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How to Protect Yourself when Purchasing Capital Equipment part 2

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Old April 12th, 2012, 04:23 PM   #1 (permalink)
244 244 is offline
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Default How to Protect Yourself when Purchasing Capital Equipment part 2

8. Investigate Service & Support: This was touched on above, but thoroughly research service and support. All equipment needs preventive maintenance—and even the best will eventually need some repair. You need to know the company’s track record. Try to talk to some owners who have had service or repair done recently. Ask how fast the company responded, how quickly the service or repair was performed, and if the price seemed fair. Ask the manufacturer which technicians, specifically, would handle service for your shop, and talk to those people. Find out where they're located; ask about their level of expertise and years of experience; and ask about the time and charges to come to your shop.

9. Check Resale Value: While no guarantee of the quality of a manufacturer's current product line, resale value can be an excellent indicator of the product line's historical value. It also increases the chance that when you're ready to move up to a larger or more sophisticated piece of equipment, the equipment you're about to phase out will help finance it.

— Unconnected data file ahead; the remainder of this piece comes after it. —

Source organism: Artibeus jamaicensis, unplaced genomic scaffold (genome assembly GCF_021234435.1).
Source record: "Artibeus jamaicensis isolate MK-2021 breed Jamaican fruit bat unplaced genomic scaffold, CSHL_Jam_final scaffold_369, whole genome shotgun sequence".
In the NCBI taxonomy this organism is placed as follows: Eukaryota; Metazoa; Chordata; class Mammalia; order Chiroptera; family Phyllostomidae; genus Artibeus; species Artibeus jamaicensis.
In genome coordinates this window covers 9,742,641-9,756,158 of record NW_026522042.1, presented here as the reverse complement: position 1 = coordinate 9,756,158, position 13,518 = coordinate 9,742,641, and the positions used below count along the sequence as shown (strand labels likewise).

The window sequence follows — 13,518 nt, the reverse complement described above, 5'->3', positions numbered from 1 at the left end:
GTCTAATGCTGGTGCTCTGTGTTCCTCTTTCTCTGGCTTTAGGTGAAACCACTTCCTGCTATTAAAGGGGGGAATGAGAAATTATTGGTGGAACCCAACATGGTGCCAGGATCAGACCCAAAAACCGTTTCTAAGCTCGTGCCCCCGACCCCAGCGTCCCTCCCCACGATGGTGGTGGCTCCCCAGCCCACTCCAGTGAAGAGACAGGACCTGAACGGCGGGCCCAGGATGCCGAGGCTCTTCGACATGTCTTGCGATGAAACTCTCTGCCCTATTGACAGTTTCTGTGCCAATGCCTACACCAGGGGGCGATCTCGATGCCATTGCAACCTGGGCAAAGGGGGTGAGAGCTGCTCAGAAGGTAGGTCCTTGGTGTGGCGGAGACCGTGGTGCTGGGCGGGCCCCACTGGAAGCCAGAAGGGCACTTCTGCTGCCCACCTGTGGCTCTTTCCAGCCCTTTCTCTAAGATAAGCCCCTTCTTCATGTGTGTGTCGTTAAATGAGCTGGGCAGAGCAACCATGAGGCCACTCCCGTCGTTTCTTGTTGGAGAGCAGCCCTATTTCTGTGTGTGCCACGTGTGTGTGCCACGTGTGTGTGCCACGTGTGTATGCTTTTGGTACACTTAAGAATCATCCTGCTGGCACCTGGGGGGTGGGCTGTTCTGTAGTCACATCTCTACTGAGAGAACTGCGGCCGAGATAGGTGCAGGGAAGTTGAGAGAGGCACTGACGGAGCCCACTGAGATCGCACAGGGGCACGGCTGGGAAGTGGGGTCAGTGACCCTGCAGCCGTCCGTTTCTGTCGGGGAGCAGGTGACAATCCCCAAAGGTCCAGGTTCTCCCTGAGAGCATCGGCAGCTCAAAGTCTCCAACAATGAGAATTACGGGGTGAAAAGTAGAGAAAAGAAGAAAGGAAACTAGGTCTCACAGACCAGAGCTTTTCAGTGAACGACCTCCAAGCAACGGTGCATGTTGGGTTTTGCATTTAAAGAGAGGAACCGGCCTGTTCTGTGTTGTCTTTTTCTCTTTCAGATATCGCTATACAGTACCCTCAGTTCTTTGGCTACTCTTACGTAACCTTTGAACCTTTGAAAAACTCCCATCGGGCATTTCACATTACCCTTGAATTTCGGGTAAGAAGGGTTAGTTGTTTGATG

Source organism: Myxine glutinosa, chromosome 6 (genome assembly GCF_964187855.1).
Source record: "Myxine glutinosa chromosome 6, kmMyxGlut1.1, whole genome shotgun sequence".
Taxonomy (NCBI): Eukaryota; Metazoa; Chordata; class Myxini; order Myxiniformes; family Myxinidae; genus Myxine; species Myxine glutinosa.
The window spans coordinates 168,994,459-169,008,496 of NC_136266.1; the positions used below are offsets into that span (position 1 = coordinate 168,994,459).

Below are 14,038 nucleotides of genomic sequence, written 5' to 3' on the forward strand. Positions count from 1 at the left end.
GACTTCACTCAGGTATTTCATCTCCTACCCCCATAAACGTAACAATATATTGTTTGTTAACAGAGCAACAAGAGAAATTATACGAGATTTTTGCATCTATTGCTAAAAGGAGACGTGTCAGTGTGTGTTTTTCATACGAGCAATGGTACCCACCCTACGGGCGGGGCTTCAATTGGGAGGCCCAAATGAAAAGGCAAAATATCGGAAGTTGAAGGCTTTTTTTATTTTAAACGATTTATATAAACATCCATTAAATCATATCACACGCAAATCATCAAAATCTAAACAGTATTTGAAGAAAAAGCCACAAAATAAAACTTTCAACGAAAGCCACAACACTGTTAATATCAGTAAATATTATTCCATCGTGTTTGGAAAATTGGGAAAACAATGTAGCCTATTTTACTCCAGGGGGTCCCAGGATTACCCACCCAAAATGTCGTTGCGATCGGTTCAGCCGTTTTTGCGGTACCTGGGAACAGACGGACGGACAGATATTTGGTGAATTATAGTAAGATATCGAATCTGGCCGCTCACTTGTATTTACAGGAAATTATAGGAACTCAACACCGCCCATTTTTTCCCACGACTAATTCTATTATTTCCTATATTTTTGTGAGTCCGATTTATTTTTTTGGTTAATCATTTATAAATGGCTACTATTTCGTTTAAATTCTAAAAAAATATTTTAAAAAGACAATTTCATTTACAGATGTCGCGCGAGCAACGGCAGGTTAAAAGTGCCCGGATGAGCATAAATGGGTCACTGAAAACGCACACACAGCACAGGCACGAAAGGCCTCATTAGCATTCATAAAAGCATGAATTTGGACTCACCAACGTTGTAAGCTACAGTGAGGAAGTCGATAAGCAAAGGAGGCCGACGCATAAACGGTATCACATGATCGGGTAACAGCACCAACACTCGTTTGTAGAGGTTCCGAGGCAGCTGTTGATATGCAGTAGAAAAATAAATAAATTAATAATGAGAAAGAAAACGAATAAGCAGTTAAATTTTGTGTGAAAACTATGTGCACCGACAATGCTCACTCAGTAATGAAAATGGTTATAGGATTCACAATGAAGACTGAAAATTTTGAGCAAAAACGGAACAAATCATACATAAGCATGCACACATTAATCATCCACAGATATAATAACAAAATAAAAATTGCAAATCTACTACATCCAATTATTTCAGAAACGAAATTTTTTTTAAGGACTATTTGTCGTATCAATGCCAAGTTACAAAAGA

10. Talk to Financing Agencies: If you plan to finance your equipment with someone who specializes in your industry, ask about the manufacturers you're considering. While they may be hesitant to say anything negative about a company, they're unlikely to have the same hesitation when it comes to saying positive things about manufacturers with whom they have had good experiences. It's even possible that they could refuse to finance your purchase, not because of concerns about your ability to pay, but out of concern over the viability of the capital equipment and of the longevity of the manufacturer. If the agents seem overly noncommittal about the manufacturer you're considering, more scrutiny on your part may be in order.

Even if you don't plan to finance your purchase, it may still be worth speaking with a financing agent. They may share their insights with you out of common courtesy—or in hopes of paving the way for future business.